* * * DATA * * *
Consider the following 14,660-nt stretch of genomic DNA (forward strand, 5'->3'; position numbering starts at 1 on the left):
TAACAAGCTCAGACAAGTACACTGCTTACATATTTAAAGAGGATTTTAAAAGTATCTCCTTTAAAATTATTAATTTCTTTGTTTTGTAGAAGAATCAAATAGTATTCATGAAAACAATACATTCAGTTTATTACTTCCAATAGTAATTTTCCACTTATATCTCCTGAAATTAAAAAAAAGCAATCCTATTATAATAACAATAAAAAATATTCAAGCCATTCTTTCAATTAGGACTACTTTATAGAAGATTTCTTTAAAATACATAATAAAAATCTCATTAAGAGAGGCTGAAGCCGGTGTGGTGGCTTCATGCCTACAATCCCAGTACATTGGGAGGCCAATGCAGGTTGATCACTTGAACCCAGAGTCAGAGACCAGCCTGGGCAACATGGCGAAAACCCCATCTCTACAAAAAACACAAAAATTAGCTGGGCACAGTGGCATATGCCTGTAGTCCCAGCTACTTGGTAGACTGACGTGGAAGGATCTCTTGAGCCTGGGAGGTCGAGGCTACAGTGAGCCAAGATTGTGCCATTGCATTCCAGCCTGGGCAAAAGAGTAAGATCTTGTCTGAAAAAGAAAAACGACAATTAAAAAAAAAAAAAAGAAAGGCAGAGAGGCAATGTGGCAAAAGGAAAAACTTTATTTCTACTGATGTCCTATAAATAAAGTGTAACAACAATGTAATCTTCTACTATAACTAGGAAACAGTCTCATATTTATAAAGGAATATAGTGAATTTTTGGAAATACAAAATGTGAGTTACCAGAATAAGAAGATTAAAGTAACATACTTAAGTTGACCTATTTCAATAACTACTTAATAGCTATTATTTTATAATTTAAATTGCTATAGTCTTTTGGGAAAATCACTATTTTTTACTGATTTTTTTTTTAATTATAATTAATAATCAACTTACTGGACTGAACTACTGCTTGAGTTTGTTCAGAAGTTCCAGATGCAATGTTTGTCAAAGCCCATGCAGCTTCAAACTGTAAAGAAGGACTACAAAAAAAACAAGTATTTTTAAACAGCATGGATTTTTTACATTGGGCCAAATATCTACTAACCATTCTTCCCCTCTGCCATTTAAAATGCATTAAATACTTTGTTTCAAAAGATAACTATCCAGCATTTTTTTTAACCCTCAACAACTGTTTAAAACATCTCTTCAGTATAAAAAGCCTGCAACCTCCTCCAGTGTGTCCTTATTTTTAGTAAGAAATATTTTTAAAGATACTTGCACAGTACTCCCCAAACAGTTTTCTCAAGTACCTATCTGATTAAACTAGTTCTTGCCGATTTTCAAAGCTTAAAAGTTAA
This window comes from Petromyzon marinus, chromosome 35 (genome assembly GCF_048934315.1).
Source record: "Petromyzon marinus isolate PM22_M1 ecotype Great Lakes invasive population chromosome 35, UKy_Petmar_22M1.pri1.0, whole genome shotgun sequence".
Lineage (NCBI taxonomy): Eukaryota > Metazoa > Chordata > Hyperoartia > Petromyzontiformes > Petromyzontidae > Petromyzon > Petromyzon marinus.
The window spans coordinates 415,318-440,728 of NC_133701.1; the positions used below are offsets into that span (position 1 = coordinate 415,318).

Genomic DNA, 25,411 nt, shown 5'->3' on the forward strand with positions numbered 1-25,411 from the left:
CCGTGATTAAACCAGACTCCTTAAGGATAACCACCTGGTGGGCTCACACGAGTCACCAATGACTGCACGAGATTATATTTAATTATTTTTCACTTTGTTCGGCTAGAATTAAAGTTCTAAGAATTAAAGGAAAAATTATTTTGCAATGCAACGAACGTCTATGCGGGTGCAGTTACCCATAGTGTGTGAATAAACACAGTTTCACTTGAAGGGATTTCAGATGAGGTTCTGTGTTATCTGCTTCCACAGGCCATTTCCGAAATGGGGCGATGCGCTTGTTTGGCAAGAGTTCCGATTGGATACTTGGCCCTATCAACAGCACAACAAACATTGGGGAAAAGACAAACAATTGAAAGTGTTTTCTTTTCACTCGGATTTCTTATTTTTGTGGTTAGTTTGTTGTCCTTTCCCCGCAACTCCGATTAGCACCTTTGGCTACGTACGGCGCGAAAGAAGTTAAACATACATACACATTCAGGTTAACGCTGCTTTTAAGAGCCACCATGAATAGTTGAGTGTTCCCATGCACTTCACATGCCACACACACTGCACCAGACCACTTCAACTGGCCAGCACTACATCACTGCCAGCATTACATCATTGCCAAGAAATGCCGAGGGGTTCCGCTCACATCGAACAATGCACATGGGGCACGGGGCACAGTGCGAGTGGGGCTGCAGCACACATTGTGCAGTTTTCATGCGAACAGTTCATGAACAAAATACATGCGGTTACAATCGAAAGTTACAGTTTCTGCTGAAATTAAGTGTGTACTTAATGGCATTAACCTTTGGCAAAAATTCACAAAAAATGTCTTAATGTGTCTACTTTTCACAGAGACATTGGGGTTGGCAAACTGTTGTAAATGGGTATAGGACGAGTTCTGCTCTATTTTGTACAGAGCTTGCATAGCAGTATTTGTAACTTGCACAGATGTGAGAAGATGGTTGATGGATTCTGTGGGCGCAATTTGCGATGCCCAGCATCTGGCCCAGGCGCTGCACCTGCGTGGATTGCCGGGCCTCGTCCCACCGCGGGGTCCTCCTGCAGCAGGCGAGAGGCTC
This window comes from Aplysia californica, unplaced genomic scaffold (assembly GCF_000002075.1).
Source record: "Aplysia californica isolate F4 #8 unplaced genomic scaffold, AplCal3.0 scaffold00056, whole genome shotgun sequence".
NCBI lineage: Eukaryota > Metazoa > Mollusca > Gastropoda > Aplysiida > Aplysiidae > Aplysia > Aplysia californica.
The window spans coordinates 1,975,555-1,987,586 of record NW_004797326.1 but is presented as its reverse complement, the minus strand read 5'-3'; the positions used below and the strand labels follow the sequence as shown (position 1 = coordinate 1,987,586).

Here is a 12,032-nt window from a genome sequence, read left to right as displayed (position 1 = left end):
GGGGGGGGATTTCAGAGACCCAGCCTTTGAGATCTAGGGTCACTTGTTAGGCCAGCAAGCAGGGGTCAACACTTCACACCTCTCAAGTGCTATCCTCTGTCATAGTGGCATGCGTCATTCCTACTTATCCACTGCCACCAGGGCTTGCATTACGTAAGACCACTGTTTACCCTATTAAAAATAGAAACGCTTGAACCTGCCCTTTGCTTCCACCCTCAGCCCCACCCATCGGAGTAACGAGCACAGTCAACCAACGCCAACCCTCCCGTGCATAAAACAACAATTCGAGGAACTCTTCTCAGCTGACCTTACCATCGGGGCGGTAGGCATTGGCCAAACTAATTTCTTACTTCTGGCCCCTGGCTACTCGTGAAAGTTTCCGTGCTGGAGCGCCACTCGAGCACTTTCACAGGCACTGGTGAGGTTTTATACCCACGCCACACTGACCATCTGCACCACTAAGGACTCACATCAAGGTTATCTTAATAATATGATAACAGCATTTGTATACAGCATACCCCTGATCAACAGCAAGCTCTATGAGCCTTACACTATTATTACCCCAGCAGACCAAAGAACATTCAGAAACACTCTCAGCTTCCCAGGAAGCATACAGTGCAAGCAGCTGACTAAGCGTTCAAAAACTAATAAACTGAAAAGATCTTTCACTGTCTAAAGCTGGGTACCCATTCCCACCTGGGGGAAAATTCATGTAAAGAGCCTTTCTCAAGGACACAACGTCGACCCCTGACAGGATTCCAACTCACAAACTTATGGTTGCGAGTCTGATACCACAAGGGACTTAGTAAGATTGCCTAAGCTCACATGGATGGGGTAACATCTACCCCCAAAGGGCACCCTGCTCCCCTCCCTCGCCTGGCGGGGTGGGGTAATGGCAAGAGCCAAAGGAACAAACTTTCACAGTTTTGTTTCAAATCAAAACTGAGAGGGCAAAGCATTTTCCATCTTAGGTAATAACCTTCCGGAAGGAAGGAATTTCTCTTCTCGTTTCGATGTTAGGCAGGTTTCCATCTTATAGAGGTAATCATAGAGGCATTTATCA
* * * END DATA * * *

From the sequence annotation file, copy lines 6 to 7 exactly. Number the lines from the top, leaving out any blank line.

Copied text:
The window spans coordinates 415,318-440,728 of NC_133701.1; the positions used below are offsets into that span (position 1 = coordinate 415,318).

Genomic DNA, 25,411 nt, shown 5'->3' on the forward strand with positions numbered 1-25,411 from the left: